• U.S.-China tensions spur progress on giant Asia trade pact

    • October 30, 2019
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    Tensions between the United States and China have given new impetus to a China-backed trade pact and there is a chance of major progress, if not final agreement, when Southeast Asian leaders meet in Bangkok this week, analysts say.

    The Regional Comprehensive Economic Partnership (RCEP) could become the world’s largest free trade zone, comprising 16 countries that account for a third of global gross domestic product and nearly half the world’s population.

    Progress since talks began in 2012 has been slowed by disagreements between members, such as major Indian concerns over a possible deluge of imports from China. The pact also includes the Association of Southeast Asian Nations (ASEAN), Australia, Japan, New Zealand and South Korea.

    Analysts said the pace of discussion on remaining issues had quickened this year, as the U.S.-China trade war sharpened concerns over both economic growth and regional security.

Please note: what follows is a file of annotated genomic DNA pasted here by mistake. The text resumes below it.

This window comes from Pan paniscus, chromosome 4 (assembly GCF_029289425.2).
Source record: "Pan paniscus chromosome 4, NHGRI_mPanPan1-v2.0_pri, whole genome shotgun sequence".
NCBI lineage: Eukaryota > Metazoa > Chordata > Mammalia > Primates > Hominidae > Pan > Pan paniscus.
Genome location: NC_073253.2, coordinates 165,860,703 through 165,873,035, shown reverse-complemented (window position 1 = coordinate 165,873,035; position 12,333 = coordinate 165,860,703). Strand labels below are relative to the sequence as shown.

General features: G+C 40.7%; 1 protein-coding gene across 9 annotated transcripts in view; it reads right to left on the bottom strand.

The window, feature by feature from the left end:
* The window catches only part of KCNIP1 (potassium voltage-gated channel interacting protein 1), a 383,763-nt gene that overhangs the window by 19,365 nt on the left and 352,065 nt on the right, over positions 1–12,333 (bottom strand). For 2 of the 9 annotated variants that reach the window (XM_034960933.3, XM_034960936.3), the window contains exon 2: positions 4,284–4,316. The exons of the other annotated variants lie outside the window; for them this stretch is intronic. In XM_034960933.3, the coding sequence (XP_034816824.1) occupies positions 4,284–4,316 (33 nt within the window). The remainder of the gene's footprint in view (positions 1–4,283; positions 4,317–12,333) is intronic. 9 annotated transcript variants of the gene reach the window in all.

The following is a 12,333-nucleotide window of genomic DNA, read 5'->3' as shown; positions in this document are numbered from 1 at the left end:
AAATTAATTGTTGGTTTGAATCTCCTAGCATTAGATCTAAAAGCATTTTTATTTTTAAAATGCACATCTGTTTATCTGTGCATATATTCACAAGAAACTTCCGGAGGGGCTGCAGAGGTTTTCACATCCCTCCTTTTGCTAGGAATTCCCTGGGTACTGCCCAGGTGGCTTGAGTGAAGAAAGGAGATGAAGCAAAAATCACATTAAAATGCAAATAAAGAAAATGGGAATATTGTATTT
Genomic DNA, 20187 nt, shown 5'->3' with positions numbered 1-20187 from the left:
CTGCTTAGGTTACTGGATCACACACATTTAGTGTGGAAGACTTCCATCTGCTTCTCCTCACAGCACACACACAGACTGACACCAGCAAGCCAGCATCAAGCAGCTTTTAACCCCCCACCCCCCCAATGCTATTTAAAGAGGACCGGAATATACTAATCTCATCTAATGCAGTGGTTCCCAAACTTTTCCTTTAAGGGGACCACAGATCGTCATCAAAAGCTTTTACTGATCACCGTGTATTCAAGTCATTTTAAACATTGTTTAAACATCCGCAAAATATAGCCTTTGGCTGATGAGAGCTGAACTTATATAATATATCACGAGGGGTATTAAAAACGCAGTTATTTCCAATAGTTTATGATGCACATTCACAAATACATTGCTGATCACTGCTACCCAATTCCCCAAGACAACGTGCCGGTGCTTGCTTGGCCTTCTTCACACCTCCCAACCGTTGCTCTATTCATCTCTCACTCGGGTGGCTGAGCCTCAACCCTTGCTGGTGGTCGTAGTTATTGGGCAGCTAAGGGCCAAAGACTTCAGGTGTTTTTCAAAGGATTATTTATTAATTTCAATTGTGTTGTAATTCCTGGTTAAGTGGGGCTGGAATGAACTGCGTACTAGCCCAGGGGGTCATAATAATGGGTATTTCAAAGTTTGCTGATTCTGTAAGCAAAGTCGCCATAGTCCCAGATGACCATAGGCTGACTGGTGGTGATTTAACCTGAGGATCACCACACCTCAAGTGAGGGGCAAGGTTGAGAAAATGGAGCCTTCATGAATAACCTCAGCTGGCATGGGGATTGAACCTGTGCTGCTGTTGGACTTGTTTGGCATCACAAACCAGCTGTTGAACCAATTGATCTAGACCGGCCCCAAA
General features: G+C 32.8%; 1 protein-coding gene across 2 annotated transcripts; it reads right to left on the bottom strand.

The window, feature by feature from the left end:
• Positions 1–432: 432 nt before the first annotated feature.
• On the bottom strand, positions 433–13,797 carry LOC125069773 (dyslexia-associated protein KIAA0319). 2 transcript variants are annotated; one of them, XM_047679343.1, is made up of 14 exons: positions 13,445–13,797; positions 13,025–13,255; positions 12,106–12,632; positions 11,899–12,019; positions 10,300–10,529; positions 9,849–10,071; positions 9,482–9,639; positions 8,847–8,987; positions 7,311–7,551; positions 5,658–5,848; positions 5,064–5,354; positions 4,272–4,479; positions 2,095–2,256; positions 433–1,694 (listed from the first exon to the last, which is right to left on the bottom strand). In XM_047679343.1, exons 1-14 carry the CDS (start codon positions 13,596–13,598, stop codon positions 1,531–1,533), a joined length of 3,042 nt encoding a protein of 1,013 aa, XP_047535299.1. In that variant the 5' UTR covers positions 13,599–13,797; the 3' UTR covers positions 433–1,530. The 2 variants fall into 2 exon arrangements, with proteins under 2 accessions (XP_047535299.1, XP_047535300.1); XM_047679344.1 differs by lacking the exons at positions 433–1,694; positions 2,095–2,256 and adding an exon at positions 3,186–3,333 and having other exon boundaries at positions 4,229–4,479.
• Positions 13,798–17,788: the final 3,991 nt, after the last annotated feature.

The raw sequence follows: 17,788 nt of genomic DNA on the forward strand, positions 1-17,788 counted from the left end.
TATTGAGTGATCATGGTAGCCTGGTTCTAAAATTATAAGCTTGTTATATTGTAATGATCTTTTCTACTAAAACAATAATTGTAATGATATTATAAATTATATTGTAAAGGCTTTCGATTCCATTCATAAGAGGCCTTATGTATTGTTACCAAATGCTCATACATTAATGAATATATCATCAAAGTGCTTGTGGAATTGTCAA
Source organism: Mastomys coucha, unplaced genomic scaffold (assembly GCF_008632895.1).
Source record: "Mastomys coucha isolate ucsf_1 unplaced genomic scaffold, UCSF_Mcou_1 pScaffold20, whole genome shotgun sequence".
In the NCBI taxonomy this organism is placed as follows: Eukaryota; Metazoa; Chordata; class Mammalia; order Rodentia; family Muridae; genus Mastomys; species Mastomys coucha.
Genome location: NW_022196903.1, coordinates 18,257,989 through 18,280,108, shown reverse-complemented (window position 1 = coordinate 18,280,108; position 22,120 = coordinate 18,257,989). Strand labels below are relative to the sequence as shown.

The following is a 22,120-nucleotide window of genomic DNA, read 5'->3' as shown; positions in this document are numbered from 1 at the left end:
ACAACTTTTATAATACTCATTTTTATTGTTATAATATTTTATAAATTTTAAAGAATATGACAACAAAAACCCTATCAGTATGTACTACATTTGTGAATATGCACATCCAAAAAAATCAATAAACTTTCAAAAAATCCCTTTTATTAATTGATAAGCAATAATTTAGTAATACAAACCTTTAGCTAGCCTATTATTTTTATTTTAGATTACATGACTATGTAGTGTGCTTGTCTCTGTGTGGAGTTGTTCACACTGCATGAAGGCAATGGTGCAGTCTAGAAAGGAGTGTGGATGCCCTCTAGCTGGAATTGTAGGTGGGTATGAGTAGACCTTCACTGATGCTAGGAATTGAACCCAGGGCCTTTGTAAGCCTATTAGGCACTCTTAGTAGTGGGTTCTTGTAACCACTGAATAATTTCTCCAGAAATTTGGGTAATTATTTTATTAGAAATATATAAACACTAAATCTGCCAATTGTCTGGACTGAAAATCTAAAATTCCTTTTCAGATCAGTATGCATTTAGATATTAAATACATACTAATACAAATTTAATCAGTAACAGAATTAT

“We are hearing that there is light at the end of the tunnel and it is already a short tunnel,” said Tang Siew Mun, head of the ASEAN Studies Centre at the Yusof Ishak Institute in Singapore.

    “The momentum is now there for the politicians to get this done,” he told Reuters.

    Thailand, which currently chairs ASEAN, said this month market access talks were 80.4% complete and members had agreed on 14 of a total of 20 chapters. Talks with RCEP members will follow the ASEAN summit, from Oct. 31 to Nov. 4, in Bangkok.


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